In this work, we share a practical solution for robotic arrow projections, describe the nature of the implementation of this solution, and provide access to the code for that solution. Additionally, we provide a specific robot and off-the-shelf projector that we have successfully used, as well as a summary of a full-scaled user study to provide more empirical evidence. For the implementation, we used the popular Robot Operating System (ROS)  and its visualization tool, rviz , for rendering the arrows. Using ROS made the implementation robot-agnostic, as most robots used in research and development have ROS support . Even non-ROS frameworks [23, 24], and cognitive architectures, such as DIARC , typically include bridges to ROS. Using rviz as the rendering engine eliminates the need for practitioners and researchers to learn a tool outside of the ROS ecosystem, such as Unity. Moreover, rviz has a GUI and does not require any computer graphics programming.
Given the wide range of applications of arrow projection on different robots and its proven effectiveness and efficiency, we believe our work is highly relevant and beneficial to the HRI community. The readily available implementation with step-by-step documentation also allows researchers to focus on other interesting and emerging issues under social navigation, e.g., human navigation modeling [26, 27, 28, 29] and robot navigation that obeys social or moral norms [30, 31]. We welcome GitHub issues for questions and pull requests.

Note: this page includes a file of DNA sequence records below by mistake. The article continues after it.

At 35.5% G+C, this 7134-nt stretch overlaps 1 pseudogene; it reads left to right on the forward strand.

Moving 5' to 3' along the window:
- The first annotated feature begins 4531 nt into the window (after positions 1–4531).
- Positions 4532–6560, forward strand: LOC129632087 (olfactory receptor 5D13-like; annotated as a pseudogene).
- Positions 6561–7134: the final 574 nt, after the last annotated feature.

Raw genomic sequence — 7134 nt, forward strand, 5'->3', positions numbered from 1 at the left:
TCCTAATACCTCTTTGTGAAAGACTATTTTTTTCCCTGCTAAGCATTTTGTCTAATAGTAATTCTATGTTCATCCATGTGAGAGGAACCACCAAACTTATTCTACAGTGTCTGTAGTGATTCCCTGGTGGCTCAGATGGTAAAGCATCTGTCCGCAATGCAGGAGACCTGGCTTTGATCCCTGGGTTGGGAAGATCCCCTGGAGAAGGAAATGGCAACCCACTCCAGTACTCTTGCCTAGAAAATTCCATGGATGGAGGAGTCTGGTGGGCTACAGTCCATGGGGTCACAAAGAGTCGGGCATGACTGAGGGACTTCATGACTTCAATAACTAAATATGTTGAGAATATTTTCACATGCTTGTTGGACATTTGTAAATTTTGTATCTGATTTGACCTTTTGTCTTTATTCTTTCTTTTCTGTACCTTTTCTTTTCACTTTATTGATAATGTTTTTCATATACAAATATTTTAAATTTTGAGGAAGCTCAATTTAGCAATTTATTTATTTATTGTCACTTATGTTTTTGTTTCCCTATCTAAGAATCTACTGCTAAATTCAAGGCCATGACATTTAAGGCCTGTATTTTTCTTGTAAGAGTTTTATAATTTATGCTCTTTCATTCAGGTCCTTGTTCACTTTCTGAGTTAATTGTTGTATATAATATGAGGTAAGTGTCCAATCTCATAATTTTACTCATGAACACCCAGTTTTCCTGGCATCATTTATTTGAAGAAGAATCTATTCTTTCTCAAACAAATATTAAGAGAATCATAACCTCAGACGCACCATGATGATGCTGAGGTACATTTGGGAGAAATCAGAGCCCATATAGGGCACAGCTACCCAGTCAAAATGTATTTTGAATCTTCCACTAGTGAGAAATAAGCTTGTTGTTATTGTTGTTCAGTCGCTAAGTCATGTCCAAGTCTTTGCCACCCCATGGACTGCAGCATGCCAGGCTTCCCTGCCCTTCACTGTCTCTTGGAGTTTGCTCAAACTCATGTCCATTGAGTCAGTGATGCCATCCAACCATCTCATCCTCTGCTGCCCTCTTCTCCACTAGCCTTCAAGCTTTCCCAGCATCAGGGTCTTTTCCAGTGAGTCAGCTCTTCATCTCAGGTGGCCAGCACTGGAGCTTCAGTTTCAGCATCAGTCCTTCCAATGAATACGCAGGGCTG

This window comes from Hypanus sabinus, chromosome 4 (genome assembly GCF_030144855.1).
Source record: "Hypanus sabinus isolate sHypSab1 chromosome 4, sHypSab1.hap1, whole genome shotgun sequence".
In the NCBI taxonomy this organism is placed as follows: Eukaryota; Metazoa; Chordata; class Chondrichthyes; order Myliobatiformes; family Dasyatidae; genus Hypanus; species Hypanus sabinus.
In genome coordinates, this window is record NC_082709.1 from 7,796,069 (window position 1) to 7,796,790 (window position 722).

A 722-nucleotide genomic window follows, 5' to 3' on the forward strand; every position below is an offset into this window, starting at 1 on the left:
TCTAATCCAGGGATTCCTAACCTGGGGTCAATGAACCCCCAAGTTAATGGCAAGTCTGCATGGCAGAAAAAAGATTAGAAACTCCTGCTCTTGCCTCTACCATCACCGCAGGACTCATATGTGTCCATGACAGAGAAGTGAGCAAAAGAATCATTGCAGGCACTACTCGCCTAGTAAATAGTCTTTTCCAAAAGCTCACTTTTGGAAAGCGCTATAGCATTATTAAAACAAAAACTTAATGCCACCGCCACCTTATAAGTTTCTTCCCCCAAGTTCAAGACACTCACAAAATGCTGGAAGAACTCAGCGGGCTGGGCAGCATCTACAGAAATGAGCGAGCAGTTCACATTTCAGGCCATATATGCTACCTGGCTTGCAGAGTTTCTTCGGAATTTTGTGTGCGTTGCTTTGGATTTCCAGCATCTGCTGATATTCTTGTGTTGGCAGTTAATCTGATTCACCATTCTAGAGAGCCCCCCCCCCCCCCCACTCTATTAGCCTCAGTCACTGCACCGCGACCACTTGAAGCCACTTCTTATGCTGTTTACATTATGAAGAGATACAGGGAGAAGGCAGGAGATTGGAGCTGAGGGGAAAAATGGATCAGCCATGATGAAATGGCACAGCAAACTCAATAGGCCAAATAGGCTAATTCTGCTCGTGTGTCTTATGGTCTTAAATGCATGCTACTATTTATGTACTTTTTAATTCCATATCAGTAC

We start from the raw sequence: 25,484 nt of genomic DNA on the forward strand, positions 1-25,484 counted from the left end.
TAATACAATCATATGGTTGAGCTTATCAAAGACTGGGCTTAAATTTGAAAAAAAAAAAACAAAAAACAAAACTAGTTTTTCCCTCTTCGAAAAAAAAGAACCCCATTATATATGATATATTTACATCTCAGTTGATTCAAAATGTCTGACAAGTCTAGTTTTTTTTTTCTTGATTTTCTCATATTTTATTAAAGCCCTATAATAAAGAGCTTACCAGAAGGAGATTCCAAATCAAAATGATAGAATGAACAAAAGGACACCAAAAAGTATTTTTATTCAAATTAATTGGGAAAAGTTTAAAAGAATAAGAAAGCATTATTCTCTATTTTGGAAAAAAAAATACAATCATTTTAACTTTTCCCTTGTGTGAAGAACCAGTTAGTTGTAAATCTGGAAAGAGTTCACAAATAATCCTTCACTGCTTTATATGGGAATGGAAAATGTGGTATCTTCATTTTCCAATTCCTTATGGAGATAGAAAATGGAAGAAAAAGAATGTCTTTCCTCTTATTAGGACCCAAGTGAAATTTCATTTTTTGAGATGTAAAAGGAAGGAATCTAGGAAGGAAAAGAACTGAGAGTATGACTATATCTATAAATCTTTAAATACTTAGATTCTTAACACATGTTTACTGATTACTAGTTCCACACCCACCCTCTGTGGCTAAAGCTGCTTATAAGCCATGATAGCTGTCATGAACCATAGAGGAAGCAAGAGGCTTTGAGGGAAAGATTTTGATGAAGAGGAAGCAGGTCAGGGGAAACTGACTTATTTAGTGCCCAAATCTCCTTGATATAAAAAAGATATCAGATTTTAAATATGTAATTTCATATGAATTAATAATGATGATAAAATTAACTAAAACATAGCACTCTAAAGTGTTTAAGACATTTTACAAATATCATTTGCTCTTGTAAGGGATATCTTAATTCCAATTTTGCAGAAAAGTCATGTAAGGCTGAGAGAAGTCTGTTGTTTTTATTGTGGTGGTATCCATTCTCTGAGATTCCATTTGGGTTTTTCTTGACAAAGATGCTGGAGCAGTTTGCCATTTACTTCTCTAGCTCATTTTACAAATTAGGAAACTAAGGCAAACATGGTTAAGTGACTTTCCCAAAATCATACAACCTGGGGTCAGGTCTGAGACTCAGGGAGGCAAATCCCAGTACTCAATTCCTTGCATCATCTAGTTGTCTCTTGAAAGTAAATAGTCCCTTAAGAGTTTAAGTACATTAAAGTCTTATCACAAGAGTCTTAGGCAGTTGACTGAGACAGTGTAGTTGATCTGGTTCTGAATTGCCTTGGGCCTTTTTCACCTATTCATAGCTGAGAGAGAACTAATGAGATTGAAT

II. Related Work on The Effectiveness and Improved Perception of Direction Projection
There is significant empirical evidence that directional projections have numerous quantifiable benefits. However, these previous works have not provided publicly accessible software implementations. Originally proposed to solve the accessibility issue caused by touch screen placement height, Park and Kim ’s work was among the first attempts to equip a projector onto a robot, projecting a graphical user interface (GUI) onto the floor so people at different height can see the interface.
Before using arrows, other directional projections were proposed. Inspired by Park and Kim , Chadalavada et al.  proposed projecting a line with a grid onto the ground to indicate navigation path and collision avoidance range of a robot. Even with this primitive geometry element, Chadalavada et al. ’s work suggests potential for enhanced participant perception of the robot across multiple attributes when projections were used, including communication, reliability, predictability, transparency, and situation awareness. Although no statistical tests were ran, their descriptive statistics provide one of the first pieces of evidence for directional projection effectiveness.